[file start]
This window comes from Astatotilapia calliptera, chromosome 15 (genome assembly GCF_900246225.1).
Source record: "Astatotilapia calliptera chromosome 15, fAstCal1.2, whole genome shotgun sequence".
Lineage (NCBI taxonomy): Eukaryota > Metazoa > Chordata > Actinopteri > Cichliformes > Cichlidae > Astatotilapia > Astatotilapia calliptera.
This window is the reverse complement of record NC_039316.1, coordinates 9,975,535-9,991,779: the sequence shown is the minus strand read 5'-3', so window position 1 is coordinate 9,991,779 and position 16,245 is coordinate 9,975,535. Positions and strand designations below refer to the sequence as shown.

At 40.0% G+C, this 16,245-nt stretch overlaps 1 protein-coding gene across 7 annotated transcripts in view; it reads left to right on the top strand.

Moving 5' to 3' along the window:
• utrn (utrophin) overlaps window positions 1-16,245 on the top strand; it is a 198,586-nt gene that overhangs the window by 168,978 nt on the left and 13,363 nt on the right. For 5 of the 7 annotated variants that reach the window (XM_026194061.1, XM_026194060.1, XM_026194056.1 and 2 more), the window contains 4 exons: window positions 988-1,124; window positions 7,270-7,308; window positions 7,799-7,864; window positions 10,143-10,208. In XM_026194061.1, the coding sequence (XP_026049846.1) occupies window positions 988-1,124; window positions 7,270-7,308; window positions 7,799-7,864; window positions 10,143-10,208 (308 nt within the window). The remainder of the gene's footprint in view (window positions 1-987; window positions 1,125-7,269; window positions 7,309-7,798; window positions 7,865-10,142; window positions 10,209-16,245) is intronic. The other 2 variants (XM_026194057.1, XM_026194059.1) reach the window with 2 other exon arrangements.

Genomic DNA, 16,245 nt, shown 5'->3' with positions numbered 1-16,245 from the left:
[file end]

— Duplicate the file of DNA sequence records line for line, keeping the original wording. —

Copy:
This window comes from Astatotilapia calliptera, chromosome 15 (genome assembly GCF_900246225.1).
Source record: "Astatotilapia calliptera chromosome 15, fAstCal1.2, whole genome shotgun sequence".
Lineage (NCBI taxonomy): Eukaryota > Metazoa > Chordata > Actinopteri > Cichliformes > Cichlidae > Astatotilapia > Astatotilapia calliptera.
This window is the reverse complement of record NC_039316.1, coordinates 9,975,535-9,991,779: the sequence shown is the minus strand read 5'-3', so window position 1 is coordinate 9,991,779 and position 16,245 is coordinate 9,975,535. Positions and strand designations below refer to the sequence as shown.

At 40.0% G+C, this 16,245-nt stretch overlaps 1 protein-coding gene across 7 annotated transcripts in view; it reads left to right on the top strand.

Moving 5' to 3' along the window:
• utrn (utrophin) overlaps window positions 1-16,245 on the top strand; it is a 198,586-nt gene that overhangs the window by 168,978 nt on the left and 13,363 nt on the right. For 5 of the 7 annotated variants that reach the window (XM_026194061.1, XM_026194060.1, XM_026194056.1 and 2 more), the window contains 4 exons: window positions 988-1,124; window positions 7,270-7,308; window positions 7,799-7,864; window positions 10,143-10,208. In XM_026194061.1, the coding sequence (XP_026049846.1) occupies window positions 988-1,124; window positions 7,270-7,308; window positions 7,799-7,864; window positions 10,143-10,208 (308 nt within the window). The remainder of the gene's footprint in view (window positions 1-987; window positions 1,125-7,269; window positions 7,309-7,798; window positions 7,865-10,142; window positions 10,209-16,245) is intronic. The other 2 variants (XM_026194057.1, XM_026194059.1) reach the window with 2 other exon arrangements.

Genomic DNA, 16,245 nt, shown 5'->3' with positions numbered 1-16,245 from the left: